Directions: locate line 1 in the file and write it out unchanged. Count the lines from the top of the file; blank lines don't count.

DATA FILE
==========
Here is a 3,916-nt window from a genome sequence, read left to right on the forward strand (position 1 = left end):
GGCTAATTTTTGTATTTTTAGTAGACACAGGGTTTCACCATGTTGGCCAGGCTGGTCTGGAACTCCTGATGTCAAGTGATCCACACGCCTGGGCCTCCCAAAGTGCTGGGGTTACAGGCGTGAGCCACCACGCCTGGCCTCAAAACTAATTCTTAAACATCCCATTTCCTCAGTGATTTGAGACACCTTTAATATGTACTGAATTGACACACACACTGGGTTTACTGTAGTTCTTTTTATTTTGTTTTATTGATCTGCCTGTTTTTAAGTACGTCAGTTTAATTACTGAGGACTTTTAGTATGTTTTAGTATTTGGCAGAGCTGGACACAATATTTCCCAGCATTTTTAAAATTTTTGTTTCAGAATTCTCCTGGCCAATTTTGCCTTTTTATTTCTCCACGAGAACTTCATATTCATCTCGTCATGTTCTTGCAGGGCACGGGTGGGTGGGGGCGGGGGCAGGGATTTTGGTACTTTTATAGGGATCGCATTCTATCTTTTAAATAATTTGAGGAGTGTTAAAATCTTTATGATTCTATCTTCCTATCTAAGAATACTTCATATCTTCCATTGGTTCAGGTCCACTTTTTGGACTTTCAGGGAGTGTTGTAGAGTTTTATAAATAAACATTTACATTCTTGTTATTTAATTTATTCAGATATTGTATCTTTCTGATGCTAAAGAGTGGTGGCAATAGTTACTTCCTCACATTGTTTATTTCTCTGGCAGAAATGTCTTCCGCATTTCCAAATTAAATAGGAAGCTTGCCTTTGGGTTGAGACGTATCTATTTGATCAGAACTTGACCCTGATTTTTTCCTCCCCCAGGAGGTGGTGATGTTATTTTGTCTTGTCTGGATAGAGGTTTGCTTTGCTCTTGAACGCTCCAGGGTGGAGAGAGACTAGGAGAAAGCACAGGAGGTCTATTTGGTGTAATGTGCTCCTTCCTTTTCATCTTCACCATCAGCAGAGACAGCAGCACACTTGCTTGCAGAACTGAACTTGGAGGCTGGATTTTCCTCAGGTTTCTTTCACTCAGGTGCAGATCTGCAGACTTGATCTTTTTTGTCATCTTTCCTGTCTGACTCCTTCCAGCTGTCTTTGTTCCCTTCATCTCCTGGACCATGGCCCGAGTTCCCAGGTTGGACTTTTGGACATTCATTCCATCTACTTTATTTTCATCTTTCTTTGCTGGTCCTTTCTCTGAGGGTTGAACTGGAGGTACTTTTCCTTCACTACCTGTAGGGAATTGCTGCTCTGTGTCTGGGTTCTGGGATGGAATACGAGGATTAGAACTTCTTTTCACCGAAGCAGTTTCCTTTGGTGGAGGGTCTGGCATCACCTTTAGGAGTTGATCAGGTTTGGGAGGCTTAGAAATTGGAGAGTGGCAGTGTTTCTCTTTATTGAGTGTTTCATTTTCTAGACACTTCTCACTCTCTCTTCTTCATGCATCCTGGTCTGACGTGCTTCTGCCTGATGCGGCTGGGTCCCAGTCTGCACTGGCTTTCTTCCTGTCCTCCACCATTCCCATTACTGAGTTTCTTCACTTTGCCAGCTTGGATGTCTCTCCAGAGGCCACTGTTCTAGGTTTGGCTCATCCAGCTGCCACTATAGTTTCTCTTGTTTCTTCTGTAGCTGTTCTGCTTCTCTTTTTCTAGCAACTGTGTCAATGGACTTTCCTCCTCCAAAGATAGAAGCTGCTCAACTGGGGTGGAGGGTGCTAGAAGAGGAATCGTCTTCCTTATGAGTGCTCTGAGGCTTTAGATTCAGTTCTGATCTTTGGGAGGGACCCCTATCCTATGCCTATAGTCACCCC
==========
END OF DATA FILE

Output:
Here is a 3,916-nt window from a genome sequence, read left to right on the forward strand (position 1 = left end):